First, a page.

The government has granted initial approval to The Indian Institute of Science (IISc) to set up a foundry worth Rs 3,000 crore for the production of a “wonder” nano material, gallium nitride, which is emerging as one of the most promising semiconductors for next-generation strategic technologies, which includes communication systems and radar. According to Indian Express reports, the proposed foundry is supposed to be developed around an existing facility for producing gallium nitride transistors on silicon wafers and the development is supposed to take place under the supervision of associate professor Srinivasan Raghavan.
Indian Express quoted Prof. S A Shivashankar of the CeNSE saying, “The proposal is currently at the highest level of the government. It needs about Rs 3,000 crore and is seen as a strategic-sector investment.”
A superior alternative to silica-based semiconductors, nano material Gallium Nitride, or GaN is expected to generate revenues within the range of $700 million by 2020. The current revenue generated is within the range of $300. “The proposal to set up a foundry at the IISc for producing GaN is a good development. Gallium nitride technology will substantially help in the development of next-generation radars, seekers and communication systems, and will be useful in systems like Light Combat Aircraft,” said R K Sharma, the director of the DRDO’s (Defence Research and Development Organisation) Solid State Physics Lab.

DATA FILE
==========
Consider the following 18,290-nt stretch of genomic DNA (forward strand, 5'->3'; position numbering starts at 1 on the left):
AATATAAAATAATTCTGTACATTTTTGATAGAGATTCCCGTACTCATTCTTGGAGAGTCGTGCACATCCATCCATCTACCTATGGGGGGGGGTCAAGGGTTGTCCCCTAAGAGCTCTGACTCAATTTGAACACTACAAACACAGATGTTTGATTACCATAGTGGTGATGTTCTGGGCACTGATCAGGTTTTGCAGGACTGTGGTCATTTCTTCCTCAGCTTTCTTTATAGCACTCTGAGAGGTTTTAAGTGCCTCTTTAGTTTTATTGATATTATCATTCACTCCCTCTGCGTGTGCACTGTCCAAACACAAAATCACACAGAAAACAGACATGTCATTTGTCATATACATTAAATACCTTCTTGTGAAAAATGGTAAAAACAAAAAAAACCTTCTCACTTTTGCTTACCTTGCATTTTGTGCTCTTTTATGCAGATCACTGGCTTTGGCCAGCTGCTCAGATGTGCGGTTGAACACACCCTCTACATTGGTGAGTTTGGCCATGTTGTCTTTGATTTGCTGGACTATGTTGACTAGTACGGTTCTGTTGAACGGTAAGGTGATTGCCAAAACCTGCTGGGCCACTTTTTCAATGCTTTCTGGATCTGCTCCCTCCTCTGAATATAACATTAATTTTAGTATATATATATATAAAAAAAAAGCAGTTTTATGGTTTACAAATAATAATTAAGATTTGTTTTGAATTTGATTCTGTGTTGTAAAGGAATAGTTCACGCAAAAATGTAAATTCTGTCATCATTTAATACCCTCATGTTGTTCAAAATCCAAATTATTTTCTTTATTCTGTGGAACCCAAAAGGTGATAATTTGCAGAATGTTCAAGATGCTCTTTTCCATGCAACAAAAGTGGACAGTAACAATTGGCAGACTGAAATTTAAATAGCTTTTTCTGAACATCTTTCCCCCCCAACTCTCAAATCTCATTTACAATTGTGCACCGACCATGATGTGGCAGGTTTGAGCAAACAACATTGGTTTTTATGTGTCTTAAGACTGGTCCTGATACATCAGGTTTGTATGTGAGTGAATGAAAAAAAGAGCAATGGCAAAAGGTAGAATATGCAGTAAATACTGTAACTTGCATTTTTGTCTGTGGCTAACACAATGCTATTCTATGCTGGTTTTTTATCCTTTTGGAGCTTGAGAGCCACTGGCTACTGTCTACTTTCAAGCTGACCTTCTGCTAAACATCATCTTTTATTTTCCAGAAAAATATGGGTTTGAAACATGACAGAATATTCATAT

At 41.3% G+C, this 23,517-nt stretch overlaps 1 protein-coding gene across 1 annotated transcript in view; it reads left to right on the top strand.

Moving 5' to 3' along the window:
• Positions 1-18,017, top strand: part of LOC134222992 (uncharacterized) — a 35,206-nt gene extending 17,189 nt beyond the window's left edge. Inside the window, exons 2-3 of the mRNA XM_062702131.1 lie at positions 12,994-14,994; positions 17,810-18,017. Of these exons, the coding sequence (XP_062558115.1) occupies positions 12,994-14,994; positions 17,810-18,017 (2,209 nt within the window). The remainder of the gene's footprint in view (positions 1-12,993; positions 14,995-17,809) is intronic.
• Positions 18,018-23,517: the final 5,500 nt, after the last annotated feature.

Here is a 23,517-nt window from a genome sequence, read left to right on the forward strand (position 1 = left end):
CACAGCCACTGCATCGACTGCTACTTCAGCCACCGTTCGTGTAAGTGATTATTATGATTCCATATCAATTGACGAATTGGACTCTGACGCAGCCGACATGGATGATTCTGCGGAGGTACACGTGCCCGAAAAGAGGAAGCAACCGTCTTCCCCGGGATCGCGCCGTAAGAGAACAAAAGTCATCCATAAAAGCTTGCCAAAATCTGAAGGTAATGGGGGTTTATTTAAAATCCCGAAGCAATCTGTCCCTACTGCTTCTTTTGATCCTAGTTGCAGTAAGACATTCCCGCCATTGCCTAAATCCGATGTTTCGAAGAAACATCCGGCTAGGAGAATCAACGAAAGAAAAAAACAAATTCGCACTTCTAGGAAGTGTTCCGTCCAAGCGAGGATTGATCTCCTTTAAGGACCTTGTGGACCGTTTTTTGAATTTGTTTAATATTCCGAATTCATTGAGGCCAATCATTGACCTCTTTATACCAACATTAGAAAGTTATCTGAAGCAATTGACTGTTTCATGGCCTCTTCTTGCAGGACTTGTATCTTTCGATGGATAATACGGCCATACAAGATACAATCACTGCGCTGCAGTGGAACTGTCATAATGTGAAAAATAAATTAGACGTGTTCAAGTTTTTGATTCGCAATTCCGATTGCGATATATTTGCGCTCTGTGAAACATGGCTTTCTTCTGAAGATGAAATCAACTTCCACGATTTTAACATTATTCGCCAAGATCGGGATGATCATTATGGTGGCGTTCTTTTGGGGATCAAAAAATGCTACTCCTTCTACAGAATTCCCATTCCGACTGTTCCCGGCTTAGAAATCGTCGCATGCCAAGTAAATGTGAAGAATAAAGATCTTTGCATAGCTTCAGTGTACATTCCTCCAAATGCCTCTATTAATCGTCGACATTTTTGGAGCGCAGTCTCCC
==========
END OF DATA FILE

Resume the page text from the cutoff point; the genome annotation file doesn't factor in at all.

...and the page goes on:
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In 2015, Prime Minister Narendra Modi had inaugurated the CeNSE facility at the IISc which at this juncture is trying to create an ecosystem of GaN electronics, which includes devices, system and materials. CeNSE is already selling GaN-based transistors to researchers across the country. The development of the foundry will only help the industry demands for emerging technology. Director Sharma thinks that gallium nitride conductors are an answer to the to the much needed efficient energy consumption and since countries like China have been investing in such strategies, India too needs to do so.
GaN semi-conductors can be used in phased array radars for electronic warfare. The GaN technologies foundation was laid down by 2014 Nobel Physics Prize-winning scientists work. The wide-gap semiconductor GaN has unique electronic properties which makes it possible to operate at high temperatures and at high switching speeds where the power flow is much more than that of silica. Prof Srinivasan Raghavan says in a section on GaN at the CeNSE website that every electronic device has an electronic circuit that handles very high voltages and power and it is these circuits that constitute the field of power electronics.